distance which can only be described as unbridgeable by the body." (55) The distance between the spectator and the image, and the corresponding distance or "void" between the image and the screen has no parallel in reality. Though, like DeLillo's Wilder, "we draw ever closer to the surface of our screen" (Baudrillard's words), expecting to merge with it at any moment, we never do. The screen distances us. "The image is always light-years away" (55). In the days

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when mirrors governed the realm of the imaginary, back when there was a realm of the imaginary, we could bridge the distance between our bodies and language, our bodies and art, our bodies and the mirror.4 The functional aspects of our life were grounded in reality. Now, finance, communication, language, sexuality, have all been abstracted, removed from us, hidden behind a screen. The screen is "at once too close and too far away: too close to be true (it lacks the dramatic intensity of the stage) and ... too far away to be false" (55). Somewhere in this void between too far and too close, between electronic screen and mental screen, there is a new kind of life-world, "a dimension that is no longer quite human" (55),in which we have given up a piece of our humanity in favor of a perceptual prosthesis, the screen. The screen is a device that masks the Other from the Self, that eradicates distinction and empathy, that distances us from the beautiful and forces us to form abstractions from the real. Its potential to enlighten, to educate, to bring together have been subverted by a populace all too willing to be efficient, but not willing enough to relate reality to one another. Perhaps people see in the screen the supposed liberty-free utopia Baudrillard attacks toward the end of his essay on "Xerox and Infinity": "Surely the success of all these technologies is a result of the way in which they make it impossible even to raise the timeless question of liberty. What a relief! Thanks to the machinery of the virtual, all your problems are over! You are neither subject or object, no longer either free or alienated-and no longer one or the other: you are the

same." (58).There is, to many, a comfort in sameness, a lack of worry. Those nagging feelings of alienation and otherness which led to the early and miserable deaths o'f so many modern artists need not afflict us in a world of screens, mainly because, according to Baudrillard, there is no alienation, and there are no artists. The screen has eliminated both, allowing us to "leave the hell of other people for the ecstasy of the same" (58). The spectacle of thought enraptures, hypnotizes us: reduces us.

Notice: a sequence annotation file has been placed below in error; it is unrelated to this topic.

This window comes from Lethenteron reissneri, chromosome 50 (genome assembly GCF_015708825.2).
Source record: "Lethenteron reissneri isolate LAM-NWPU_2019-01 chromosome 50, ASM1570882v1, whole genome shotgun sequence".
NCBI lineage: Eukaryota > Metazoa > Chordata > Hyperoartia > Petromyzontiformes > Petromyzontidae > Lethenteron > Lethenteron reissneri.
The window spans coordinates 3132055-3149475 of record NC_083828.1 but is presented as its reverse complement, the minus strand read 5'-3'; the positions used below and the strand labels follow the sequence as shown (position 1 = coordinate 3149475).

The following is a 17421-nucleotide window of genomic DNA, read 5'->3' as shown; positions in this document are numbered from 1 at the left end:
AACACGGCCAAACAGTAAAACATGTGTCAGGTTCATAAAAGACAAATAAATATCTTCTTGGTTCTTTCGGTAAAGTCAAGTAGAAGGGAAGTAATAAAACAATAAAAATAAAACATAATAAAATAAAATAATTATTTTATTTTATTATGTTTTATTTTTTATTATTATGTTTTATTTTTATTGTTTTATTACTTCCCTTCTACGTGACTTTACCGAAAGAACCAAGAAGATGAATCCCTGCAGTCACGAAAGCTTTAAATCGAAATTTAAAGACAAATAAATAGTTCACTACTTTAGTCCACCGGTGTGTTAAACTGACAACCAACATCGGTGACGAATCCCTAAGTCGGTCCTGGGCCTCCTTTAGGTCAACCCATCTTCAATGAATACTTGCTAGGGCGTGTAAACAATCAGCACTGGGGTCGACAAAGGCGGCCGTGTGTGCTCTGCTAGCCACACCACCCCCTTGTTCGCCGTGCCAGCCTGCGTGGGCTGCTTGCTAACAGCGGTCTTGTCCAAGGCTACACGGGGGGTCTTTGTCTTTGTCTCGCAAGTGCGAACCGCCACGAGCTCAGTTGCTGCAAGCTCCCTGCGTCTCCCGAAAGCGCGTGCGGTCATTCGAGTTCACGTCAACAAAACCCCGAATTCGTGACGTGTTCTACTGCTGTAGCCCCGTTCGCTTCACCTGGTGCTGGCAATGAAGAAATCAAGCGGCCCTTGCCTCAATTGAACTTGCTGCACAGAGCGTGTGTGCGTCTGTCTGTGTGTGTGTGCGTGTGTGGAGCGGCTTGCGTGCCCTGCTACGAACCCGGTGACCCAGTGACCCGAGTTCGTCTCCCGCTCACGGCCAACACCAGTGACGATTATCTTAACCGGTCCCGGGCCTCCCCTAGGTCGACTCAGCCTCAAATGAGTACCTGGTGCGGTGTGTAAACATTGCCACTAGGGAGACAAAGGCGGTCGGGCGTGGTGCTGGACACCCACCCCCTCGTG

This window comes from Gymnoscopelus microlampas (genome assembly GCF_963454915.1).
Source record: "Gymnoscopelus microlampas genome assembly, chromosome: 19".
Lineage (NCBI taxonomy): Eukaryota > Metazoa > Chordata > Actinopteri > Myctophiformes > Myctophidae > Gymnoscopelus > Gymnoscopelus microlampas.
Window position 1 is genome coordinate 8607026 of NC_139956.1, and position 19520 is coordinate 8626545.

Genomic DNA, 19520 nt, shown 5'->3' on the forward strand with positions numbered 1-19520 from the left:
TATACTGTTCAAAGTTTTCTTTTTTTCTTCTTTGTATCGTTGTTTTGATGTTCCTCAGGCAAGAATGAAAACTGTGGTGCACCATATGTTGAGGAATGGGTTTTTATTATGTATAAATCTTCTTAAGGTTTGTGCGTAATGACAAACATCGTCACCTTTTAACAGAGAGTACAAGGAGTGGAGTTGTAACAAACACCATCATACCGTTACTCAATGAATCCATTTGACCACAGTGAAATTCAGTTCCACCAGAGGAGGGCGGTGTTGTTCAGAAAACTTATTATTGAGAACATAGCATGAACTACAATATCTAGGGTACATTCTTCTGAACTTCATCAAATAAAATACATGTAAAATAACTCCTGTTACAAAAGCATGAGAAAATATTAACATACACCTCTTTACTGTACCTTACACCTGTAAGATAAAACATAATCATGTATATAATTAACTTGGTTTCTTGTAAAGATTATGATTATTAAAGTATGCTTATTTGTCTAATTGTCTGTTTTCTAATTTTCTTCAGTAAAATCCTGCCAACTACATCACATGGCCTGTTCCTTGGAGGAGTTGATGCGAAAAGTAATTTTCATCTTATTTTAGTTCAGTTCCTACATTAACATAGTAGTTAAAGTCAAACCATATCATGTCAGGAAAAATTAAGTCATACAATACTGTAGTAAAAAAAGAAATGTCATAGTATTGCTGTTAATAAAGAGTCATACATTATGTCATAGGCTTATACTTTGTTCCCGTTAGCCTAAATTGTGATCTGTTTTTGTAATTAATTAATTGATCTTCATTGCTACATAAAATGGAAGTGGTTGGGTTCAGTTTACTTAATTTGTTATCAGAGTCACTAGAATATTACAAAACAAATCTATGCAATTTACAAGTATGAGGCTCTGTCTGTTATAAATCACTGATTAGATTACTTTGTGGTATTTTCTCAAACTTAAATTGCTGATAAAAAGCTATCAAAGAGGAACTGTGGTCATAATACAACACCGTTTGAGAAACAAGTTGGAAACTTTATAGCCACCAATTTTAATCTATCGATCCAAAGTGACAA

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4Compare extending your finger to touch your reflection in the mirror with extending your finger to touch a duplicate image on (in) a computer screen. The former responds, reflects, is analogous to your activity in the real-world. The latter does not respond, is removed, does not seem so close. This split is also reflected in the fantasy world of art. Where once a child might leap through her mirror to discover another world, now characters (for example, in Lawnmower Man, Ghost in the Machine, and Total Recall) find alternate (virtual) reality behind their computer screens. Screen worlds, invariably, are more frightening than the land through the looking glass.

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Sources

Baudrillard, Jean. The Transparency of Evil: Essays on Extreme Phenomena. New York: Verso, 1993. "The Evil Demon of Images and The Precession of the Simulacra" Postmodernism: A Reader. Ed. by Thomas Docherty. New York: Columbia University Press, 1993. Delillo, Don. Americana. New York: Penguin, 1989. Delillo, Don. White Noise. New York: Penguin, 1986. Kawin, Bruce. Mindscreen: Bergman, Godard, and First-Person Film. Princeton: University Press, 1978. Princeton